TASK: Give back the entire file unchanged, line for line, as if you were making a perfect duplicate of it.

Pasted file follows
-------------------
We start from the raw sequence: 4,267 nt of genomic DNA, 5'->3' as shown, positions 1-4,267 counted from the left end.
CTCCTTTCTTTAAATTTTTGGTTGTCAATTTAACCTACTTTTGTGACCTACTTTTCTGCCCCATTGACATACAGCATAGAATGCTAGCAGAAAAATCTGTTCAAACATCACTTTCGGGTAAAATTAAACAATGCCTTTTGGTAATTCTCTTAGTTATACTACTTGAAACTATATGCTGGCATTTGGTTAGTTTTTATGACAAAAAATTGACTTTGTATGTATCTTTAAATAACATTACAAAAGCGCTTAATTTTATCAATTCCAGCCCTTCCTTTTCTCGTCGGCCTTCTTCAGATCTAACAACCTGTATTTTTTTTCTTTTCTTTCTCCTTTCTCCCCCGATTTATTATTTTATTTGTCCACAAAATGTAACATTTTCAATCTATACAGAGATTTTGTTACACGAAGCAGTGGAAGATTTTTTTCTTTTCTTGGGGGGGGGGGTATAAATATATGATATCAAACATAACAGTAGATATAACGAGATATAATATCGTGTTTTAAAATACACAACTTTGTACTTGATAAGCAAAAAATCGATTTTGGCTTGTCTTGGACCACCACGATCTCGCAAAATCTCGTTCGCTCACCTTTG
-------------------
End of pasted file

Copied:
We start from the raw sequence: 4,267 nt of genomic DNA, 5'->3' as shown, positions 1-4,267 counted from the left end.
CTCCTTTCTTTAAATTTTTGGTTGTCAATTTAACCTACTTTTGTGACCTACTTTTCTGCCCCATTGACATACAGCATAGAATGCTAGCAGAAAAATCTGTTCAAACATCACTTTCGGGTAAAATTAAACAATGCCTTTTGGTAATTCTCTTAGTTATACTACTTGAAACTATATGCTGGCATTTGGTTAGTTTTTATGACAAAAAATTGACTTTGTATGTATCTTTAAATAACATTACAAAAGCGCTTAATTTTATCAATTCCAGCCCTTCCTTTTCTCGTCGGCCTTCTTCAGATCTAACAACCTGTATTTTTTTTCTTTTCTTTCTCCTTTCTCCCCCGATTTATTATTTTATTTGTCCACAAAATGTAACATTTTCAATCTATACAGAGATTTTGTTACACGAAGCAGTGGAAGATTTTTTTCTTTTCTTGGGGGGGGGGGTATAAATATATGATATCAAACATAACAGTAGATATAACGAGATATAATATCGTGTTTTAAAATACACAACTTTGTACTTGATAAGCAAAAAATCGATTTTGGCTTGTCTTGGACCACCACGATCTCGCAAAATCTCGTTCGCTCACCTTTG